The Lynx are 6-0 through the opening weeks of the WNBA season with a roster that has more depth and ability than in past seasons, even compared with three championship teams. Are the Lynx good enough to dominate the league in the same way that Golden State crushed the NBA while setting a league record by winning 73 of 82 regular-season games?
Having Sylvia Fowles at center for an entire season is an upgrade and coach Cheryl Reeve has four players on the bench who allow her starters to play fewer minutes, which will be especially important because of the four Lynx who will be part of Team USA at the Olympics.
Point guard Lindsay Whalen, one of the Olympians, has averaged only about 22 minutes per game so far -- and all of the starters are playing fewer minutes so far than they did last year.
On Tuesday, the Lynx jumped to a big early lead and held off New York's rush at the end. Last Friday night, against 2015 WNBA runner-up Indiana, they led 29-6 after the first quarter and held on to win by three after Reeve kept all of her starters on the bench until the game's final seconds while the Fever drew closer and closer.
After beating the Liberty, coach Bill Laimbeer told Newsday: "I warned the team before the game started that Minnesota is a very big first-quarter team. They execute so well that we had to come out and play with such intensity in the first quarter or we’d be down, and that’s what happened."
So let's ask the question: Will the Lynx dominate the WNBA this season in the all-time best fashion of the NBA's Golden State Warriors?
Here are some numbers on the best teams in the WNBA's first 20 years.
The 2014 Phoenix Mercury, which beat the Lynx in the Western Conference finals that year, holds the league record with a 29-5 record.
Can the Lynx win 30?
Or can they go 31-3, which would give them a .912 winning percentage that would break the .900 mark set by Houston, which went 27-3 in 1998?
While it's too early in the season to draw many conclusions about the strength of the league's 12 teams, only the Lynx, Los Angeles and Atlanta are above .500. In 2014, only three teams won more games than they lost and only four teams did in 2013, which lends strength to the argument that the WNBA trends toward dividing itself into a few really good teams and a batch of mediocre and bad ones. That pattern was shaken last year -- the first season since 2009 when every team lost at least 10 games.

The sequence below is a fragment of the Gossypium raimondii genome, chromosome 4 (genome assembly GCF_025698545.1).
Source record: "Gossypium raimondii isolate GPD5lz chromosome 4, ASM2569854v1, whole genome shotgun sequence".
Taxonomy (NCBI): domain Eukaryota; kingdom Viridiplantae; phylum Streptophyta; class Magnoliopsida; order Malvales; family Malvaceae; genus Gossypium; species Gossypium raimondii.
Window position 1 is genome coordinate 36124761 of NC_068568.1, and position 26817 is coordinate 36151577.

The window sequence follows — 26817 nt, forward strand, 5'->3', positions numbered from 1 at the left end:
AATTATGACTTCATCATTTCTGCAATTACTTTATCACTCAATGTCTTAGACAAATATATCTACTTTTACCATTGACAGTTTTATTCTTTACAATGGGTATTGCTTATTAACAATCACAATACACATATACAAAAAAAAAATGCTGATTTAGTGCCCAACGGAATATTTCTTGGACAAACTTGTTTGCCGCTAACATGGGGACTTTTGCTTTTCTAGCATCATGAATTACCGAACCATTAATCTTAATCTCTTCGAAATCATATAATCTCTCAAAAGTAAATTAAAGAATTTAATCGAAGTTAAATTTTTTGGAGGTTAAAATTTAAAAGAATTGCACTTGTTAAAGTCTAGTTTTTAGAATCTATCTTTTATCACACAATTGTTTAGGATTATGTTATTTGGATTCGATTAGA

A formula for setting the record would include:
1. Staying healthy: Whalen, Seimone Augustus and Rebekkah Brunson all battled injuries last season. Keeping them healthy and rested during a season made longer by the Olympic will be vital.
2. Trusting the bench. The Lynx have never been very deep. Only the five starters and Whalen's backup, Renee Montgomery, are back from the 2015 title winners. And Reeve is leaning on veteran reserves Montgomery, Jia Perkins and former Gophers star Janel McCarville as opposed to the younger players who have come and gone over the last few seasons.
3. Maya Moore maintaining her excellence: So far this season, Moore is putting up the best numbers of her career, which includes winning the WNBA's MVP award in 2014 and being named an All-Star in four of her first five season. So far, Moore is shooting 54 percent from the field (including 41 percent on three-pointers) and has a career-high 5.3 assists per game in addition to scoring 22.3 points in 31 minutes per game.
4. Surviving the next stretch of the schedule. Five of the next eight games are against the WNBA's toughest teams. There are two against Los Angeles, which is also undefeated), and others against Phoenix, Indiana and Atlanta, which leads the WNBA East. If the Lynx get through that stretch with only one loss, then we can start talking about the record more seriously.
Of course, the Lynx have to want that distinction. And that's not a factor to dismiss. Go back to the Indiana game for evidence: After scoring 50 points in the first half and holding a 23-point lead, Reeve watched Indiana's starters whittle away the lead against the Lynx reserves, including a fourth quarter when the team was outscored 18-5. Reeve finally brought four starters back in to play with McCarville with 34 seconds to play and Indiana down by 3.
Afterward, Reeve explained: "I just really wanted the second team to figure it out. I don't want to lose the game, but I think they needed that. I was just really determined to not have to grind the starting group. That was really important to me."
You never want to lose, of course, but if a bigger lesson had been learned in a rare defeat, that would have trumped an unbeaten record.
The macro version of that conflict will come up as the WNBA season wears out. How important will it be to win more games -- or have a better record -- than any team in the league's history? How will Golden State fans feel about the team's record-setting 73-9 regular-season record if the Warriors lose to Cleveland in the NBA Finals?
But it would certainly rank behind something the Lynx haven't done while winning three WNBA championships in 2011, 2013 and 2015. That would be winning the title in consecutive years.